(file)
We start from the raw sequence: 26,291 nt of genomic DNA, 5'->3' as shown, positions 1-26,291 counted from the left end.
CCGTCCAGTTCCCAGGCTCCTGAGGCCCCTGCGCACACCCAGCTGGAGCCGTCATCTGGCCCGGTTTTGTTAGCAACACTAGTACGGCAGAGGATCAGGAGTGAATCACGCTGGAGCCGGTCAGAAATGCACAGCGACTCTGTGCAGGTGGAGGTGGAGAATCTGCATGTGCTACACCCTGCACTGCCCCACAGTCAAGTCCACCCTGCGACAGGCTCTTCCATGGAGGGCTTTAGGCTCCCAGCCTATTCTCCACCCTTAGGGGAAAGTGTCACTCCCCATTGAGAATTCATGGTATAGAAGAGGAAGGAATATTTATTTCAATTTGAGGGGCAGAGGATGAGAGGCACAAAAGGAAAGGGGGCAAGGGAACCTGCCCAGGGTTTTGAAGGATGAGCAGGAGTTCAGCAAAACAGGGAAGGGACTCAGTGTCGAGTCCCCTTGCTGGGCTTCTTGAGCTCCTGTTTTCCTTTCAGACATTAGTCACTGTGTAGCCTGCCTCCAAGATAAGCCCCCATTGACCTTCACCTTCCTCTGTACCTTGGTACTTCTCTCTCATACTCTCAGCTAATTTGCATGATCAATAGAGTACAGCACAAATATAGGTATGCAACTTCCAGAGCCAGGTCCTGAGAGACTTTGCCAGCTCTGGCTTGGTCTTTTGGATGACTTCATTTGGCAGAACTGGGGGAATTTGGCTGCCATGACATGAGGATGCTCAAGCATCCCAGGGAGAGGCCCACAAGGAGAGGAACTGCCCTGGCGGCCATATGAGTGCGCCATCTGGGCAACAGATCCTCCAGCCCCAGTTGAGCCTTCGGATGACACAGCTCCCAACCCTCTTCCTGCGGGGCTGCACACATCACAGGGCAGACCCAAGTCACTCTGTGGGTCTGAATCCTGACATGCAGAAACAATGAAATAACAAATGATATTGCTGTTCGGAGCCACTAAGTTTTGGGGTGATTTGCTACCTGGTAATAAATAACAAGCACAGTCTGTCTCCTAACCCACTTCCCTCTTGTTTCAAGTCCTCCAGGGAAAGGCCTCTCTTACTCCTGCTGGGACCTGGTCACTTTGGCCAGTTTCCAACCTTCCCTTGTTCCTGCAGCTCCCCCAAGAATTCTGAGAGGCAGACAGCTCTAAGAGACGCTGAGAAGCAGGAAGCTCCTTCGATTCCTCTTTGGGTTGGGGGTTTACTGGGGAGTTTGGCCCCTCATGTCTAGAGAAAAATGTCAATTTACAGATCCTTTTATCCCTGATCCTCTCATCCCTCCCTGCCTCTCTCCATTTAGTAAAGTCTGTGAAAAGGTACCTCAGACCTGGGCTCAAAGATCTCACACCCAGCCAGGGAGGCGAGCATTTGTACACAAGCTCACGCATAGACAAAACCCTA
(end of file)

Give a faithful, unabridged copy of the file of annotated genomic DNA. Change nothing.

We start from the raw sequence: 26,291 nt of genomic DNA, 5'->3' as shown, positions 1-26,291 counted from the left end.
CCGTCCAGTTCCCAGGCTCCTGAGGCCCCTGCGCACACCCAGCTGGAGCCGTCATCTGGCCCGGTTTTGTTAGCAACACTAGTACGGCAGAGGATCAGGAGTGAATCACGCTGGAGCCGGTCAGAAATGCACAGCGACTCTGTGCAGGTGGAGGTGGAGAATCTGCATGTGCTACACCCTGCACTGCCCCACAGTCAAGTCCACCCTGCGACAGGCTCTTCCATGGAGGGCTTTAGGCTCCCAGCCTATTCTCCACCCTTAGGGGAAAGTGTCACTCCCCATTGAGAATTCATGGTATAGAAGAGGAAGGAATATTTATTTCAATTTGAGGGGCAGAGGATGAGAGGCACAAAAGGAAAGGGGGCAAGGGAACCTGCCCAGGGTTTTGAAGGATGAGCAGGAGTTCAGCAAAACAGGGAAGGGACTCAGTGTCGAGTCCCCTTGCTGGGCTTCTTGAGCTCCTGTTTTCCTTTCAGACATTAGTCACTGTGTAGCCTGCCTCCAAGATAAGCCCCCATTGACCTTCACCTTCCTCTGTACCTTGGTACTTCTCTCTCATACTCTCAGCTAATTTGCATGATCAATAGAGTACAGCACAAATATAGGTATGCAACTTCCAGAGCCAGGTCCTGAGAGACTTTGCCAGCTCTGGCTTGGTCTTTTGGATGACTTCATTTGGCAGAACTGGGGGAATTTGGCTGCCATGACATGAGGATGCTCAAGCATCCCAGGGAGAGGCCCACAAGGAGAGGAACTGCCCTGGCGGCCATATGAGTGCGCCATCTGGGCAACAGATCCTCCAGCCCCAGTTGAGCCTTCGGATGACACAGCTCCCAACCCTCTTCCTGCGGGGCTGCACACATCACAGGGCAGACCCAAGTCACTCTGTGGGTCTGAATCCTGACATGCAGAAACAATGAAATAACAAATGATATTGCTGTTCGGAGCCACTAAGTTTTGGGGTGATTTGCTACCTGGTAATAAATAACAAGCACAGTCTGTCTCCTAACCCACTTCCCTCTTGTTTCAAGTCCTCCAGGGAAAGGCCTCTCTTACTCCTGCTGGGACCTGGTCACTTTGGCCAGTTTCCAACCTTCCCTTGTTCCTGCAGCTCCCCCAAGAATTCTGAGAGGCAGACAGCTCTAAGAGACGCTGAGAAGCAGGAAGCTCCTTCGATTCCTCTTTGGGTTGGGGGTTTACTGGGGAGTTTGGCCCCTCATGTCTAGAGAAAAATGTCAATTTACAGATCCTTTTATCCCTGATCCTCTCATCCCTCCCTGCCTCTCTCCATTTAGTAAAGTCTGTGAAAAGGTACCTCAGACCTGGGCTCAAAGATCTCACACCCAGCCAGGGAGGCGAGCATTTGTACACAAGCTCACGCATAGACAAAACCCTA